British company Bassett-Lowke sold a small number of Stanier type tank locomotives with bodies that were made
by Märklin. Today they are very hard to come by. ACE’s Stanier tank locomotive looked very similar to the original
Bassett-Lowke model but the ACE locomotive was operable on both 2-rail and 3-rail layouts. Next ACE produced the Bulleid light Pacific in the liveries
of the Southern Railway and British Rail. The prototype was designed by Oliver Bullied, the C. M. E. (Chief Mechanical Engineer) of the Southern Railway, and intended
for express passenger service. These 4-6-2 locomotives pulled the 'Golden Arrow' Pullman train from London to Dover on the English Channel after
World War II. This loco was called the Spamcan because of its boxy appearance.
ACE also produced locos such as the E/12 Stanier 4-6-2 Coronation and Duchess Locomotive. ACE has the ability to produce their locomotives in a wide variety
of liveries and engine names. They are fitted with 20 or 24 volt DC motors. Another ACE tinplate locomotive release was a family of 0-6-0 tender locomotives
in such versions as the Q-Class Southern Railways/British Rail freight locomotive, the J 19 LNER, and the Fowler 4F locomotive of the LMS Railway. A newer release
was the Evening Star 9f 2-10-0. An unusual engine from the ACE Trains range of 'O' gauge Schools-Class locomotives with different configurations was the a startling bright pink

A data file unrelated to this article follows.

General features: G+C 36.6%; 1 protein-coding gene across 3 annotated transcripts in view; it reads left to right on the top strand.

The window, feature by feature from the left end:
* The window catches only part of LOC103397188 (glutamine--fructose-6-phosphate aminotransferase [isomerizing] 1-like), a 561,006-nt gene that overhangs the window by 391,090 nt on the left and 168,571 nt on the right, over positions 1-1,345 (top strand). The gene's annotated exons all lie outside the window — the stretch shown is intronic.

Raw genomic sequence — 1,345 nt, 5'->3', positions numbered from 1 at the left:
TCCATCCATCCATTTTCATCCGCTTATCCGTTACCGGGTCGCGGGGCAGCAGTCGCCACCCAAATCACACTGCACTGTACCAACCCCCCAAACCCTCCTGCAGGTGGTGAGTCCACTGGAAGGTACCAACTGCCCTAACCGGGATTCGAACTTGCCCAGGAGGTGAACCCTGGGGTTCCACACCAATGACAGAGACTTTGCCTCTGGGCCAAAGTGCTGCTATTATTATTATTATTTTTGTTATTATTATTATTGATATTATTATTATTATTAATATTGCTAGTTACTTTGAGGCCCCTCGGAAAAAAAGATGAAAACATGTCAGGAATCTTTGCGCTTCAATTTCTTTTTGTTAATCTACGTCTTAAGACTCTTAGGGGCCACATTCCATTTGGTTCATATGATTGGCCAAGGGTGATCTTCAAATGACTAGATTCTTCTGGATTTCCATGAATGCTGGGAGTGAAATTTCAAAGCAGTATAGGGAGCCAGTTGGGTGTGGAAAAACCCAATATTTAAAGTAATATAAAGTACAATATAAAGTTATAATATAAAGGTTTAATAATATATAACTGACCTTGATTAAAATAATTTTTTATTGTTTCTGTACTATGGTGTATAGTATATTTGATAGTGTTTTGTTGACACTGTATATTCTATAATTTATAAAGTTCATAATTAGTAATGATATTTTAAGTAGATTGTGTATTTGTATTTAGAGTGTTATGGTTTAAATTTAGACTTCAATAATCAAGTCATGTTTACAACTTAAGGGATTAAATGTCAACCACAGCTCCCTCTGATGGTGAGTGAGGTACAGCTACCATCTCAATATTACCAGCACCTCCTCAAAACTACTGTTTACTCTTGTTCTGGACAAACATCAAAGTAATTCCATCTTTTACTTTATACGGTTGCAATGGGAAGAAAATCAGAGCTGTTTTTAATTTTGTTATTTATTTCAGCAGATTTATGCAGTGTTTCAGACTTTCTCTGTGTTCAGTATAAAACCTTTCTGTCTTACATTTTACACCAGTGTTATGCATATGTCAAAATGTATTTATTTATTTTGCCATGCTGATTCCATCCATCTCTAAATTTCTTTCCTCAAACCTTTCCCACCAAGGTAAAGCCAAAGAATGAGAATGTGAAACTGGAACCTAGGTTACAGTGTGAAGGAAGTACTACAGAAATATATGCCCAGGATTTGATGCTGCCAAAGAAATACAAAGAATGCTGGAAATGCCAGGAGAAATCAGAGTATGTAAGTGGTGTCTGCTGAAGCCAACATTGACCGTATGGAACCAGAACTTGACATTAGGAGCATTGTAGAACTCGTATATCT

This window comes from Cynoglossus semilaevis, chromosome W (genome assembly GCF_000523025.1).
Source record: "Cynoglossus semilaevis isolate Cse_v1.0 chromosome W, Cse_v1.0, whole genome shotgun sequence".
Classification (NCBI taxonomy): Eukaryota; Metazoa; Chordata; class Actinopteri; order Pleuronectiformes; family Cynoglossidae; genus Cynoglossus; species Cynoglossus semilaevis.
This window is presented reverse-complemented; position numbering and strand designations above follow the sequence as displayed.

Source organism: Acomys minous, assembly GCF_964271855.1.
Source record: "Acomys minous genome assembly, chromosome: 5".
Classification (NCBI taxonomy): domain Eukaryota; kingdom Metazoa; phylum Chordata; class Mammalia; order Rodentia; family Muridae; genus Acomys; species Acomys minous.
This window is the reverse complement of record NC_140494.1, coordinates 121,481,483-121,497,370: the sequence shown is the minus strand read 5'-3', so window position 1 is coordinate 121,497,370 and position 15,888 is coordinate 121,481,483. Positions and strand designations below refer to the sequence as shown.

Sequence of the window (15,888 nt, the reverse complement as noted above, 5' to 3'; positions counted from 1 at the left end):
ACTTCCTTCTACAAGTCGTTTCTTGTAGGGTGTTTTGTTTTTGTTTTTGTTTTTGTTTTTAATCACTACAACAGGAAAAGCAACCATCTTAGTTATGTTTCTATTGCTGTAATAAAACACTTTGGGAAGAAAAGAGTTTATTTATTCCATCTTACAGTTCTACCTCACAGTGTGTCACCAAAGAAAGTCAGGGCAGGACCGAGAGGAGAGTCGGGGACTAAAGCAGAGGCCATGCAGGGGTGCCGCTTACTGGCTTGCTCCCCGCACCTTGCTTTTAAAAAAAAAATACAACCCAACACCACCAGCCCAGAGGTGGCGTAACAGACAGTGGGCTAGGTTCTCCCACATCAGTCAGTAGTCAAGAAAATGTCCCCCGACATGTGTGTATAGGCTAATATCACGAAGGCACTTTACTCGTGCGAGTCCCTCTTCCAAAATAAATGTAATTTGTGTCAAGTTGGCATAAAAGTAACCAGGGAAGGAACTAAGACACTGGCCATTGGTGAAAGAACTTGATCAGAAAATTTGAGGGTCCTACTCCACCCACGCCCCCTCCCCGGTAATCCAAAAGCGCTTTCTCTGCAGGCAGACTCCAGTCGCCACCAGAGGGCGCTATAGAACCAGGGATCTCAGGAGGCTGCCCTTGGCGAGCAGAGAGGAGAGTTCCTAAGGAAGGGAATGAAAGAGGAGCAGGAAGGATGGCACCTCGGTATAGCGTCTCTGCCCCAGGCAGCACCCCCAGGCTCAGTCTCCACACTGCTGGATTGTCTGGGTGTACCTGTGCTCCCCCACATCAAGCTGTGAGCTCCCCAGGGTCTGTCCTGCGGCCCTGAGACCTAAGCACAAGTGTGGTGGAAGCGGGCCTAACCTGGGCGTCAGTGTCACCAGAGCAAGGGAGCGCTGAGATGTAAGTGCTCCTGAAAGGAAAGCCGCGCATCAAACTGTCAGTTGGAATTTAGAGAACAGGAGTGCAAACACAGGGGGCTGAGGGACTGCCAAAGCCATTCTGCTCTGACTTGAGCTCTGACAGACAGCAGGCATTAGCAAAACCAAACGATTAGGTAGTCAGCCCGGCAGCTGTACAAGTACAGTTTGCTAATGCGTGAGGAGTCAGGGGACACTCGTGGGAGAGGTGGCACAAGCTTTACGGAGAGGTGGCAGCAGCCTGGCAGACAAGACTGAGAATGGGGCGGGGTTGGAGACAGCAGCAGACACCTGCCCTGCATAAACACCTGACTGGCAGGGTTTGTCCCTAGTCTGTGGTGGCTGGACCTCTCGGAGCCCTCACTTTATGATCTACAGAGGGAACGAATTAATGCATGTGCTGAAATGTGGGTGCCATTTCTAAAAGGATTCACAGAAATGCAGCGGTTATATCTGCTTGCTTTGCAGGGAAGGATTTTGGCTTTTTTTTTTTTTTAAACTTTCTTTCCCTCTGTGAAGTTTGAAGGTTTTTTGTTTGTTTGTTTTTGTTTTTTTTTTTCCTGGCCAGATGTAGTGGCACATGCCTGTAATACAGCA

'St. Trinneans' loco named after the chaotic girls school St. Trinians depicted in the famous Ronald Searle cartoons. In addition to the bright pink paint job the St Trinneans
loco has white wheels, and instead of the more usual sober blue-suited fireman and driver, is manned by two English schoolgirls.
As for freight wagons, ACE has produced multiple colorful, petrol and milk tank wagons, a brake van, and goods wagons. The freight
and passenger cars don't have a lot of added on detail as they are built like toy trains were in the 1920's and 1930's with lithographed printed features
on tin plated steel. The cars appear, in photographs to have ribs, angle iron and rivets, panels, etc. but all of this is printed on and the car sides are
flat. These trains are 1/43rd scale. All the trains are compatible with the colorful Hornby trains of the 1930's.
ACE Trains re-introduced 'O' gauge tin printed coaches to the market after an absence of some 50 years. By 2002 ACE Trains had produced over
10,000 British outline coaches. One remarkable fact is the new series contained more varieties of liveries than issued by their illustrious predecessors in
over 100 years prior to 1999.
The series was based on a 35 cm chassis evoking a scale size length of 51'. Refinements such as Clerestory roofs, rear lights, and interior kits were also offered.
The ACE/Wright series became an adjunct of both the 35 and 40 cm series. A range of articulated sets depicting many of the crack LNER Express trains of the 1930's
were also produced. They were followed some 5 years later by a line of 40 cm main line stock some of which (C/13 onwards) were fitted with Commonwealth fully sprung bogies.
ACE produced the Brighton Belle which included two Motor/Brake units, a 3rd Class Parlor Car, a 1st Kitchen ‘Doris’ and 1st Kitchen ‘Hazel'.
ACE 40 cm LMS coaches were introduced in 2009. Today ACE remains in the forefront of the resurgence in the popularity of 'O' gauge 3 rail trains in Britain.
Click this link to access the ACE Electric Train Company Ltd. of London website.